This also shows that firms around the globe are finding their home markets under attack from Foreign competitors. For example, in Japan, Kodak has taken market share from Fuji recent years. In the United States, Japanese firms have taken away market share from General motors, and Chrysler and in Western Europe where the once — dominant Dutch company Philips has seen its market share taken by Japan’s JVC, Matsushita and Sony.

The growing integration into a single huge market place is increasing the intensity of competition in a wide range of manufacturing and service industries.

These trends facilitate both the globalization of markets and globalization of production. The lowering trade and investment barriers also allows firms to base individual production activities at the optimal location for that activity, and serving the world market from that location. Thus, a firm might design a product in one country, produce component parts in two another country, assemble the product in yet another country, and then export the finished product around the world.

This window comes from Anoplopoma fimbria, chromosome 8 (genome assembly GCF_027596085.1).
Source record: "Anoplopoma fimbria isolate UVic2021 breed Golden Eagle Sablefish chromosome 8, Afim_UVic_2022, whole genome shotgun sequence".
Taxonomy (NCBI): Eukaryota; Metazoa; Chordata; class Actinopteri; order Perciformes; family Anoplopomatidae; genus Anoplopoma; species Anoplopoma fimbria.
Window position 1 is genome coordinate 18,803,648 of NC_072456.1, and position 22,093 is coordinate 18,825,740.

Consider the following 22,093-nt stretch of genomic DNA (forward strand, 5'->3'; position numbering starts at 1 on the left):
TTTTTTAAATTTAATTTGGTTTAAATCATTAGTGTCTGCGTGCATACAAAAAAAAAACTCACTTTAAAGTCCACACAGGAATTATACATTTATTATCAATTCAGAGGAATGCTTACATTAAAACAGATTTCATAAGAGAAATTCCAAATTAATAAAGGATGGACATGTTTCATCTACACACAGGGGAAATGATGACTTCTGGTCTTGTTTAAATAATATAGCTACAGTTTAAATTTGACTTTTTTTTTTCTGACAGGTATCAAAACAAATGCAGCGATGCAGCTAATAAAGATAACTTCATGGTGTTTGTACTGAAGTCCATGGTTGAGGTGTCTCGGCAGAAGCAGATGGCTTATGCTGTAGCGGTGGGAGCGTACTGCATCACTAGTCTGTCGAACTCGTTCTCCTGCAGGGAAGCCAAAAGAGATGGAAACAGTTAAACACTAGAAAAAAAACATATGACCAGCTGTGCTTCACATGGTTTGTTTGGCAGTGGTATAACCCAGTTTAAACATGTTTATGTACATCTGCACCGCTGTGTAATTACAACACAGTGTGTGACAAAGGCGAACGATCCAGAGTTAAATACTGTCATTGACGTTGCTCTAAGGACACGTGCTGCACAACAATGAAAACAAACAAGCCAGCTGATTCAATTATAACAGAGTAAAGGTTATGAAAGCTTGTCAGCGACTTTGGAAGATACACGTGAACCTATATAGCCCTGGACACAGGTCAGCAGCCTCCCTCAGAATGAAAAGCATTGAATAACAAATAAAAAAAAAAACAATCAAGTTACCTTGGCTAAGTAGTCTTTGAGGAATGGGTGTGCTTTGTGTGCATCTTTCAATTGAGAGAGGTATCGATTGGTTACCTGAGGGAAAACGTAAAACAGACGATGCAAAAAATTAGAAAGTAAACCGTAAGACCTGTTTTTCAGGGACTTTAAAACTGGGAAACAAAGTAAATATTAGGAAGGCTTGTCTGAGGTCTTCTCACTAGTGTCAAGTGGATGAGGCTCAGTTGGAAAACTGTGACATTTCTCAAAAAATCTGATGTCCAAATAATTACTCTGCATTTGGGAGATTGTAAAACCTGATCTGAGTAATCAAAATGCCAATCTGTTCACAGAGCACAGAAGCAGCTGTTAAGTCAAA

2. Role of Technological Changes

While lowering trade barriers has made the globalization of markets and production a possibility, technological changes have made it a reality.

“Telecommunications is creating a global audience. Transport is creating a global village. From Buenos Aires to Boston to Beijing, ordinary people are watching MTV, they are wearing Levi’s jeans, and they are listening to Sony Walkman as they commute to work.” Renato Ruggiero, Former Director General of World Trade Organization.

Drivers of Globalization

Improved information processing and communication allow firms to have better information about distant markets and coordinate activities worldwide. The explosive growth of the World Wide Web and the Internet provide a means to rapid communication of information and the ability of firms and individuals to find out about what is going on worldwide for a fraction of the cost and hassle as was required only a couple of years ago.